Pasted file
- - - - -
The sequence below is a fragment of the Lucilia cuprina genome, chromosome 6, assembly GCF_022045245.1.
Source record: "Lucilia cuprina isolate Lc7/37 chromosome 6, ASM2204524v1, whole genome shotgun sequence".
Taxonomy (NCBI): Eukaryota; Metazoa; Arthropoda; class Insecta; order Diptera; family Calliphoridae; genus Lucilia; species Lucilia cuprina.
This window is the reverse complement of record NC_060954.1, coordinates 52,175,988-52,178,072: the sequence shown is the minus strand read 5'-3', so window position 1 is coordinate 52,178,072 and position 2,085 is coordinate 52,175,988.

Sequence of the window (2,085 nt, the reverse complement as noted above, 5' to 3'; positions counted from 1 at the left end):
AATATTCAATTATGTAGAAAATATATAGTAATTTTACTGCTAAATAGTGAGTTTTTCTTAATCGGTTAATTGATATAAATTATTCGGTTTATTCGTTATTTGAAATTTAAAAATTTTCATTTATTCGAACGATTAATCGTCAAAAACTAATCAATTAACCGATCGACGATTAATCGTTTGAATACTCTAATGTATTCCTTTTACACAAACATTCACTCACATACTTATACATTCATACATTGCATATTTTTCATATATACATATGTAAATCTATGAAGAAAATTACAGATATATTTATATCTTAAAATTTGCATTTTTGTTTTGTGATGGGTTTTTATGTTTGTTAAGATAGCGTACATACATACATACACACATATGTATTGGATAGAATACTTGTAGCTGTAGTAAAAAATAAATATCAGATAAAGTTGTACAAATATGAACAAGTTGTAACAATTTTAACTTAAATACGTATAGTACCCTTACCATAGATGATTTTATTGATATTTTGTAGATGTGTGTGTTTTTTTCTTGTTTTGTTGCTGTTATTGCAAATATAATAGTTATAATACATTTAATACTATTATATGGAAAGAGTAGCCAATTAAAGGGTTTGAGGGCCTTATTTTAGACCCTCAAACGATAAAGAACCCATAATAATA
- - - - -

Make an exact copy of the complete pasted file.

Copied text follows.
The sequence below is a fragment of the Lucilia cuprina genome, chromosome 6, assembly GCF_022045245.1.
Source record: "Lucilia cuprina isolate Lc7/37 chromosome 6, ASM2204524v1, whole genome shotgun sequence".
Taxonomy (NCBI): Eukaryota; Metazoa; Arthropoda; class Insecta; order Diptera; family Calliphoridae; genus Lucilia; species Lucilia cuprina.
This window is the reverse complement of record NC_060954.1, coordinates 52,175,988-52,178,072: the sequence shown is the minus strand read 5'-3', so window position 1 is coordinate 52,178,072 and position 2,085 is coordinate 52,175,988.

Sequence of the window (2,085 nt, the reverse complement as noted above, 5' to 3'; positions counted from 1 at the left end):
AATATTCAATTATGTAGAAAATATATAGTAATTTTACTGCTAAATAGTGAGTTTTTCTTAATCGGTTAATTGATATAAATTATTCGGTTTATTCGTTATTTGAAATTTAAAAATTTTCATTTATTCGAACGATTAATCGTCAAAAACTAATCAATTAACCGATCGACGATTAATCGTTTGAATACTCTAATGTATTCCTTTTACACAAACATTCACTCACATACTTATACATTCATACATTGCATATTTTTCATATATACATATGTAAATCTATGAAGAAAATTACAGATATATTTATATCTTAAAATTTGCATTTTTGTTTTGTGATGGGTTTTTATGTTTGTTAAGATAGCGTACATACATACATACACACATATGTATTGGATAGAATACTTGTAGCTGTAGTAAAAAATAAATATCAGATAAAGTTGTACAAATATGAACAAGTTGTAACAATTTTAACTTAAATACGTATAGTACCCTTACCATAGATGATTTTATTGATATTTTGTAGATGTGTGTGTTTTTTTCTTGTTTTGTTGCTGTTATTGCAAATATAATAGTTATAATACATTTAATACTATTATATGGAAAGAGTAGCCAATTAAAGGGTTTGAGGGCCTTATTTTAGACCCTCAAACGATAAAGAACCCATAATAATA